At home, Scott McCloud has a "very, very large to-be-read pile" of mini-comics, manga, fanzines and graphic novels.
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When life is simpler, the father of two tries to set aside at least 40 minutes each morning to read comics. But having been on the road for the last seven months, he's fallen behind.
"Unfortunately, because we live in our car, we can't take too much merchandise," McCloud said. "If anyone in Alaska is reading this, and is considering giving us any Ming vases or large papier mache elephants, I may be giving you a P.O. box in California."
McCloud, one of the most esteemed analysts of comics in the country, will stop in Juneau next week to deliver two presentations on comics as an art form and a storytelling medium. Alaska is stop No. 40 on his "Making Comics 50 State Tour."
He and his family left by car in Sept. 2006 and are expecting to arrive in their final state, Nevada, sometime in late August.
Who: Scott McCloud, graphic novelist.
7-9 p.m. Thursday, June 7: Presentation on "Exploring Art Through Comics" and book signing. Open to all ages, at the Back Room at the Silverbow Inn. Pick up free tickets at any of the public libraries. Any remaining tickets will be left at the door. Donations accepted.
1-4 p.m. Saturday, June 9: Artist workshop at the Douglas Library on the process of sequential art for teens and adults. Registration is required. Call Carol at 586-0434.
You can read their tour blog entries at www.scottmccloud.com/makingcomics/tour.html.
"All over the country you'll find things like the nation of manga, or the nation of mini-comics or the nation of graphic novels," McCloud said. "But there are also some things that are affected by region.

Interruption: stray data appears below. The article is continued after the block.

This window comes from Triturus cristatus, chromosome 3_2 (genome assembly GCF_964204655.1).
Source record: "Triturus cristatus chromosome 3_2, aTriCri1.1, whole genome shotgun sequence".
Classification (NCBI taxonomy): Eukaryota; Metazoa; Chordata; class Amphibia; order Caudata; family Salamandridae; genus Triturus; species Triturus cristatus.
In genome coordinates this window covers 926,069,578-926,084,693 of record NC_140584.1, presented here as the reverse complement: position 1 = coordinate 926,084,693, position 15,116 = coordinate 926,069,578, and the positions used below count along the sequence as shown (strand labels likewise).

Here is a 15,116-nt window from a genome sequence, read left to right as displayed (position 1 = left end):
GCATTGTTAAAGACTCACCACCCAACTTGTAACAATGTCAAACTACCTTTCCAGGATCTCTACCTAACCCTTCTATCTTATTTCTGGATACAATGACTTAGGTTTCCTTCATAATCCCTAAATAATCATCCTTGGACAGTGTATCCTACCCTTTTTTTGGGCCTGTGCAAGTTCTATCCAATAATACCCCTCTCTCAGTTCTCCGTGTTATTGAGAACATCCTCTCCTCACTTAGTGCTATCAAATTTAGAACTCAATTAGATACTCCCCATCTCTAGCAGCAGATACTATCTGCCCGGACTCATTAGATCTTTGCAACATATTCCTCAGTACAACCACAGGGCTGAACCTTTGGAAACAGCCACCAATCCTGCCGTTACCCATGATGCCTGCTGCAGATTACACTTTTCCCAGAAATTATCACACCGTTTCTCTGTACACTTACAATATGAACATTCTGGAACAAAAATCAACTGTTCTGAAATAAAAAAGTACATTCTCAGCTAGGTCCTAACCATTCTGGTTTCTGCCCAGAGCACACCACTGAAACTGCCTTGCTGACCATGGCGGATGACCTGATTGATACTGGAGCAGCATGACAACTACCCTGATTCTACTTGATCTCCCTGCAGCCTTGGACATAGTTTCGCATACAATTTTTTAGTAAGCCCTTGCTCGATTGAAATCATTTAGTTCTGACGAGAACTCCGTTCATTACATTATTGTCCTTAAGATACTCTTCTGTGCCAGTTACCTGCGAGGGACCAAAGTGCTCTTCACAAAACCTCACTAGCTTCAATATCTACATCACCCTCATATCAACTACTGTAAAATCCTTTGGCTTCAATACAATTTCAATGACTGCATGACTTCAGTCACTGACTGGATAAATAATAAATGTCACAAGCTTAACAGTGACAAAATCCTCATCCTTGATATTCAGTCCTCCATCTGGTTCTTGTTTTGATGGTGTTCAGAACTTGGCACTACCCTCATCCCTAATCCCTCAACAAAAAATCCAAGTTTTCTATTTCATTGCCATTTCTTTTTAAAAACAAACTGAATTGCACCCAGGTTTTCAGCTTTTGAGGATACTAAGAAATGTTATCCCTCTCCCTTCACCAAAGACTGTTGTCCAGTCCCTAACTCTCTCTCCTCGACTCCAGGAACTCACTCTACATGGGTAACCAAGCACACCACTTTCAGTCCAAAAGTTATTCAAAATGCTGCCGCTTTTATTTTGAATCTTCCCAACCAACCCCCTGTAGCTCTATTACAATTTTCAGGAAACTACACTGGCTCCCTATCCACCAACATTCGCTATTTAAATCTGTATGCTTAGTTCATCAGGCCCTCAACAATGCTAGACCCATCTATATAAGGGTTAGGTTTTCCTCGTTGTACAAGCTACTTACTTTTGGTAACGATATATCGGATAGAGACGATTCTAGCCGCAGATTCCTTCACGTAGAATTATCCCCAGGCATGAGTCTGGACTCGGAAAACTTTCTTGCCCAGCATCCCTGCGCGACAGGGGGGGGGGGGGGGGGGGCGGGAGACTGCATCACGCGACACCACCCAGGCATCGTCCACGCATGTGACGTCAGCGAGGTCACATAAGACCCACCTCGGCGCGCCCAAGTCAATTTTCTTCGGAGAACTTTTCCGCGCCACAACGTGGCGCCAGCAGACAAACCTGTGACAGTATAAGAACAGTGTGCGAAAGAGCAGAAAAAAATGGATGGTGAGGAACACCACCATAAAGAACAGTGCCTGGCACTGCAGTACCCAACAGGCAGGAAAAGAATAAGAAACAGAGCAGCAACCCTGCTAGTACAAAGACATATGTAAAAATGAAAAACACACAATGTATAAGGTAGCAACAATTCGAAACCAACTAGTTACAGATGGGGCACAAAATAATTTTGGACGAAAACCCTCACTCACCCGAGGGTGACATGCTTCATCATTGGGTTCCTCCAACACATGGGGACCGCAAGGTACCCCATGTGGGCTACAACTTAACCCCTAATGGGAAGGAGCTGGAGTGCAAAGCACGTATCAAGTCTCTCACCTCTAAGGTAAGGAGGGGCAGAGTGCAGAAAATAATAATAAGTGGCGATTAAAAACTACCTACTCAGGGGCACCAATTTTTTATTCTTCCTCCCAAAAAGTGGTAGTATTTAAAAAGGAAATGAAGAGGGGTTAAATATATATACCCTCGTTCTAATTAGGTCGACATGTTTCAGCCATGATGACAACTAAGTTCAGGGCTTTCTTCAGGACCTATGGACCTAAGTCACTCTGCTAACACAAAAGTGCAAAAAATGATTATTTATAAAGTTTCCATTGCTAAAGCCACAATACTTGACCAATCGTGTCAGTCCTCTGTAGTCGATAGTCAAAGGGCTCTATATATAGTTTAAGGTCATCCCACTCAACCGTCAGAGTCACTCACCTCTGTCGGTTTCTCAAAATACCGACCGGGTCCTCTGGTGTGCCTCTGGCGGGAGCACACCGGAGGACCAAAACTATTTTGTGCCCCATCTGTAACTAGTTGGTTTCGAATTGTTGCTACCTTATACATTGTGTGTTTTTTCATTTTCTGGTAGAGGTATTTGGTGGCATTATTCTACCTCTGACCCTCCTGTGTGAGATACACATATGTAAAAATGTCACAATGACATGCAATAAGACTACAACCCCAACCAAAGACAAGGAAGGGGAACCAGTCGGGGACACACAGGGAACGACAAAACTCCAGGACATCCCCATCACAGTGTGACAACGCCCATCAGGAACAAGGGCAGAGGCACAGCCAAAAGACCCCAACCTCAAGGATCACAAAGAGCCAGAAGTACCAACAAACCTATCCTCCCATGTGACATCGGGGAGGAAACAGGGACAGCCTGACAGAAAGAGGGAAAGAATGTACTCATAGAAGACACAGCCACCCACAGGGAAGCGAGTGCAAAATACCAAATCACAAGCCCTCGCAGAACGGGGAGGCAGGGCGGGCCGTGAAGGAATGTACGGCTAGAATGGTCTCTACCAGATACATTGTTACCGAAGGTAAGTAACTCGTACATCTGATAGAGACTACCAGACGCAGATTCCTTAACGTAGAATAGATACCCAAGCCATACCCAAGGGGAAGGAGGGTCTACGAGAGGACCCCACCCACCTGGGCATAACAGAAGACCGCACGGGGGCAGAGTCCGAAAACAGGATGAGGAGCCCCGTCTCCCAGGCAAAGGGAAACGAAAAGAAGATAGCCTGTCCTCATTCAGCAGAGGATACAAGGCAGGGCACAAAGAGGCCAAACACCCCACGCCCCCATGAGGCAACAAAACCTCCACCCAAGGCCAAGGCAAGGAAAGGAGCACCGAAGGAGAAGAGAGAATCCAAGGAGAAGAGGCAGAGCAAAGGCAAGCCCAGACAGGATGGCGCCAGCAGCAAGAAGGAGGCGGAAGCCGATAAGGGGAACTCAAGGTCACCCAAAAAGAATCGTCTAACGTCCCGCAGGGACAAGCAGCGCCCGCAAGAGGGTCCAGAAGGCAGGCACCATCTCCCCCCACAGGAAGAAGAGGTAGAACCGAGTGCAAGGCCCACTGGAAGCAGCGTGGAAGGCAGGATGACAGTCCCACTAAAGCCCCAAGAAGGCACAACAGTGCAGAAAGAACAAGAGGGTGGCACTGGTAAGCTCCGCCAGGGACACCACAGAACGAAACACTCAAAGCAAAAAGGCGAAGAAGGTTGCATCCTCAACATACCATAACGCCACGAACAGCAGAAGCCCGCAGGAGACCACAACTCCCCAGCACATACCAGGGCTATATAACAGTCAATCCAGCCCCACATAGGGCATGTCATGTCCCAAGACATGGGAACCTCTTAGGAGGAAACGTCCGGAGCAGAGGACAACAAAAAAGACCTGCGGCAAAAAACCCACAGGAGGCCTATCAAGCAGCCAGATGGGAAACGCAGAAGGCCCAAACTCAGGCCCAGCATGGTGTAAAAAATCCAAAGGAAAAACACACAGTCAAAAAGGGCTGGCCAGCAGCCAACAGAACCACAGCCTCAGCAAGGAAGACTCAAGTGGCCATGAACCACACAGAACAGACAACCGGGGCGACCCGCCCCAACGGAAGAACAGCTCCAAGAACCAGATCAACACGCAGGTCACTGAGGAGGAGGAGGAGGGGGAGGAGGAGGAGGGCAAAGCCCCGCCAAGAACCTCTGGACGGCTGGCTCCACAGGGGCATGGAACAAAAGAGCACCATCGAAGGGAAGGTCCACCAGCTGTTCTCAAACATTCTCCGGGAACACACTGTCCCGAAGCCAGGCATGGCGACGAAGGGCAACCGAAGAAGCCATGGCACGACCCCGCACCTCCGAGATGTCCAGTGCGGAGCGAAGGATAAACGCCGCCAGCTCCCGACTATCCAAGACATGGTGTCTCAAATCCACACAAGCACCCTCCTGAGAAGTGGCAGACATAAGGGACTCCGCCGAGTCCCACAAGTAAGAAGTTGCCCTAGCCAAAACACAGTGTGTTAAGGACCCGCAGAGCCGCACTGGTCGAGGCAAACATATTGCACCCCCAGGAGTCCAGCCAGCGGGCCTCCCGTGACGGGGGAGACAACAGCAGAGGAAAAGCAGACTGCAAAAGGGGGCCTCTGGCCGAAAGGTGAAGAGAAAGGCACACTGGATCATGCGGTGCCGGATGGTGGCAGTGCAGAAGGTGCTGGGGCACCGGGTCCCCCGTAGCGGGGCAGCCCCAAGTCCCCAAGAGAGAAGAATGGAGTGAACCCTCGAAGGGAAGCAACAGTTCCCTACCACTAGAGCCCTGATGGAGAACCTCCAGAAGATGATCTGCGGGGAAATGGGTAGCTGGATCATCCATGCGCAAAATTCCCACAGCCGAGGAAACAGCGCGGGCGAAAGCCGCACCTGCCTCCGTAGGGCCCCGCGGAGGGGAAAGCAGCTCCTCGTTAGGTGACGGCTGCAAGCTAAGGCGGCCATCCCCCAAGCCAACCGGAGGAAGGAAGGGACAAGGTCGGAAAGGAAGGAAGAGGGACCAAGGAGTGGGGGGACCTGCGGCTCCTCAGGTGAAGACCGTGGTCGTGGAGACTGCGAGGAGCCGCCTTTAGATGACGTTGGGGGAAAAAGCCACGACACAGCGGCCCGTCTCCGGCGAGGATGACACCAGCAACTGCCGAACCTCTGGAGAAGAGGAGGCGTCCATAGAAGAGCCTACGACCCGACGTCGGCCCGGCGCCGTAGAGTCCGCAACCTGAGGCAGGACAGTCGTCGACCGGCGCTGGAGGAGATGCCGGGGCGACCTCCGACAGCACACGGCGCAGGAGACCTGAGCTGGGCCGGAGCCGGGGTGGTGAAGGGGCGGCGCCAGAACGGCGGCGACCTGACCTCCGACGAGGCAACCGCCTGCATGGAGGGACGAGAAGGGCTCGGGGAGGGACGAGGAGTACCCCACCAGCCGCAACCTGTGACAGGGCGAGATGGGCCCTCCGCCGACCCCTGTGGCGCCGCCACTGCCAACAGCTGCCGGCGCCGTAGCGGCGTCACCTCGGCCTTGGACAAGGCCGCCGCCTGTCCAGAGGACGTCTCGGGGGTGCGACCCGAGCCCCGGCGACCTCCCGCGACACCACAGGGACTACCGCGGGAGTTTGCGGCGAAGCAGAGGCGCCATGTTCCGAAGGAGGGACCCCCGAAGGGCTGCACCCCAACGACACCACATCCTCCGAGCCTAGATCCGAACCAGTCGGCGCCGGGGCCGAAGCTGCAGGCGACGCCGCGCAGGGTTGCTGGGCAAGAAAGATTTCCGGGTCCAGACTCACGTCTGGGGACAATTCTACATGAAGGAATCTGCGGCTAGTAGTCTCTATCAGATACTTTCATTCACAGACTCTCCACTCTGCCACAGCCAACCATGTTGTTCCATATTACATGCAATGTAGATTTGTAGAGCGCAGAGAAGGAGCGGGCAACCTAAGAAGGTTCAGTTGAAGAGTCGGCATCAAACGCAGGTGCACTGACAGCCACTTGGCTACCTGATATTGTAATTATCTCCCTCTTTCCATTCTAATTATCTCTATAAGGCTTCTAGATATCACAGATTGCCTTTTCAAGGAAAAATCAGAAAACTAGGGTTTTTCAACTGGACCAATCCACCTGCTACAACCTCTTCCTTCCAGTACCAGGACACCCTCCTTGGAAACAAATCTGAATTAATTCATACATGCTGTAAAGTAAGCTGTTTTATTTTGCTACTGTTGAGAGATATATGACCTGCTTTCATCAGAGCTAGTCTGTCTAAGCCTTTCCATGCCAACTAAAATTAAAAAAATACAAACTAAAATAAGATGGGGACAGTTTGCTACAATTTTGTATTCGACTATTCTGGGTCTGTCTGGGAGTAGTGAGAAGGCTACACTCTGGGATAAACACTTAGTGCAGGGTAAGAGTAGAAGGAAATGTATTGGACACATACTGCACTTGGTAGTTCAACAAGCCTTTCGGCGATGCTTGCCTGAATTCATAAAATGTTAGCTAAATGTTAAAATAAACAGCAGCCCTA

"There's nothing quite like the Detroit mini-comic scene," he said. "There's a certain energy to Chicago. The Savannah School of Art and Design is a world unto itself."
McCloud grew up in Lexington, Mass., and decided to become a professional comic book artist when he was 15. A year later, he and friends created a black-and-white comic, "Pow! Biff! Pops!" which was eventually screened during the Boston Pops Orchestra's opening night.
McCloud continued drawing superhero comics and fanzines and earned a bachelor's degree in fine arts at Syracuse University. He graduated in 1982 and went to work for the production department at DC Comics. The next year he left DC and began writing his first series, "Zot!" for Eclipse Comics. It ran for 36 issues.
Since then, he's created countless comics. He's also well-known for the books "Understanding Comics," "Reinventing Comics" and the latest, "Making Comics."
"I'm interested in all forms of comics these days," McCloud said. "I think some things are more vital than others. I'm sad to say that the newspaper comics page, while there are some inspired people working at it, is a sad place. But the graphic novel scene is very lively. As are Web comics and manga."
McCloud's fast-paced presentations include slide shows of more than 700 images. He talks about framing, storyboards, choosing words and images, creating character and environment, and the complex universe of genres.
"The presentation includes examples of virtually any kind of comic you can imagine: comic strips, comic books, graphic novels, Web comics, European comics," McCloud said. "I try to reflect my own interests, which pretty much cover the map. So if you're a Calvin and Hobbes fan who's never even heard of Maus, there still might be something in my presentation that you'll recognize."
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